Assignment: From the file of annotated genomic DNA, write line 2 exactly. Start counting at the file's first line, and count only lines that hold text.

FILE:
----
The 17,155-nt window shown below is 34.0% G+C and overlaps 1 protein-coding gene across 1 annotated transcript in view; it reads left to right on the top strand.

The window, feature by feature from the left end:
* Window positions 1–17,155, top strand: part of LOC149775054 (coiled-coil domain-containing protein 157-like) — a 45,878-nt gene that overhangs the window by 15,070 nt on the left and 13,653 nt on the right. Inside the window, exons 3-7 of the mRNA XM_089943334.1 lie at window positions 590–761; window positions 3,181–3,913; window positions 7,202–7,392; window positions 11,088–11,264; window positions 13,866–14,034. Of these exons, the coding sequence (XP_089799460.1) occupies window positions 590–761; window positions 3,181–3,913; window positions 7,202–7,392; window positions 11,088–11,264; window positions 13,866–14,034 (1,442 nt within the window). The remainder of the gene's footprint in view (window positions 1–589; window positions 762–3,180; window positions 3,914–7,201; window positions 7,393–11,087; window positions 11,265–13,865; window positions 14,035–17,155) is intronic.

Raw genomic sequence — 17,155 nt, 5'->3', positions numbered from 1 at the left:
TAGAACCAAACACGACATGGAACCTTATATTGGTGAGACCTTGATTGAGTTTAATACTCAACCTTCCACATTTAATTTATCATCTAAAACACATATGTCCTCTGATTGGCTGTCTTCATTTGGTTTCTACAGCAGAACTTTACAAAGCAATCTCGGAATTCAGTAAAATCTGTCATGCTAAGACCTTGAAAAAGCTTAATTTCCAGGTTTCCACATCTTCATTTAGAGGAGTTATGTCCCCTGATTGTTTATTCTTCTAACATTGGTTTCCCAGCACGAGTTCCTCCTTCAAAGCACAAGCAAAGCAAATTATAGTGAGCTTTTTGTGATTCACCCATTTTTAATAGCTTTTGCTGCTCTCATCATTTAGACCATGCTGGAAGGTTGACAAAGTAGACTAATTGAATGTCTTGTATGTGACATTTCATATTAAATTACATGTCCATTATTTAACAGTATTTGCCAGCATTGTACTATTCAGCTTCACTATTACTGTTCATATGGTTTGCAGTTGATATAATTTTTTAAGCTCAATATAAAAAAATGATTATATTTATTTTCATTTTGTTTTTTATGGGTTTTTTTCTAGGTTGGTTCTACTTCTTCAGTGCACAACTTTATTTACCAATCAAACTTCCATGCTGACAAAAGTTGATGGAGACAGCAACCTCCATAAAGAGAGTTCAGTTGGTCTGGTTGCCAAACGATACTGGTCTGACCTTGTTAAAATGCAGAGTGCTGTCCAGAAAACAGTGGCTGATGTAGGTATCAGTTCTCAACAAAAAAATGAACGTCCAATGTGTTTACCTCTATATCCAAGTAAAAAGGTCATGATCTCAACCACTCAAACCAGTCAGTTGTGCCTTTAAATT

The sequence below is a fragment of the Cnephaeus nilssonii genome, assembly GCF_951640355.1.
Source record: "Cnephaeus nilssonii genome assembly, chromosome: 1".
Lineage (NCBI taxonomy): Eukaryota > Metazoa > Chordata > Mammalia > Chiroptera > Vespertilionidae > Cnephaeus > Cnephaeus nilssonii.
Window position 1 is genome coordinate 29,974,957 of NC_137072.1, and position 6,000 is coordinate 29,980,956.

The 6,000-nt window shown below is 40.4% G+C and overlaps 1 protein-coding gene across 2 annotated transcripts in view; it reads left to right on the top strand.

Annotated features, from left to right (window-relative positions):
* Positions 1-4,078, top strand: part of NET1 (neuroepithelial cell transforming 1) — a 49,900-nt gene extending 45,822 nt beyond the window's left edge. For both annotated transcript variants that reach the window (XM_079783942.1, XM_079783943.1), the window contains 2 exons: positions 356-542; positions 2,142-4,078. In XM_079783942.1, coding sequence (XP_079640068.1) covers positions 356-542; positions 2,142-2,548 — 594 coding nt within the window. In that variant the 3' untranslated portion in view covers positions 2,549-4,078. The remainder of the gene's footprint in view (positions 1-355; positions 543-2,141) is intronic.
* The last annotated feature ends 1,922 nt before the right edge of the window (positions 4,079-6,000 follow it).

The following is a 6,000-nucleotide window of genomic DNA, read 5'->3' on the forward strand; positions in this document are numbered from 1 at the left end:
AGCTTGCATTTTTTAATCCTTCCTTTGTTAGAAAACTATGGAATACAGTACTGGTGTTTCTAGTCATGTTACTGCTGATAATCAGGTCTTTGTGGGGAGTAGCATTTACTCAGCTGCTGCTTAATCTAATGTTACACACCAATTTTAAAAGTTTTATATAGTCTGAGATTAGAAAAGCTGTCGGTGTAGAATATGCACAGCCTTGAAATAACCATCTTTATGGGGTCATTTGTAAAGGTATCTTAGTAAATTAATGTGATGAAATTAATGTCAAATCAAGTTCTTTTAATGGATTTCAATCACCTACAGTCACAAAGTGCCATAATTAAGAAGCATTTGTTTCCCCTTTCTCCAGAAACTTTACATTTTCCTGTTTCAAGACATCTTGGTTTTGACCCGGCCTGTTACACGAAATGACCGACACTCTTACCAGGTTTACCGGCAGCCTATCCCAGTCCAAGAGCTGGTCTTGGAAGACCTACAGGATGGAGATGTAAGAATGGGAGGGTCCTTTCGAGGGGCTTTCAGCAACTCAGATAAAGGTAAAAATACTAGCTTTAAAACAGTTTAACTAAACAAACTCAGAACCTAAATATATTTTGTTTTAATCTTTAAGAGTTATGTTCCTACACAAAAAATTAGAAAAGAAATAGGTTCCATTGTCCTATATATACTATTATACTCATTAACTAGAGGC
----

The window, feature by feature from the left end: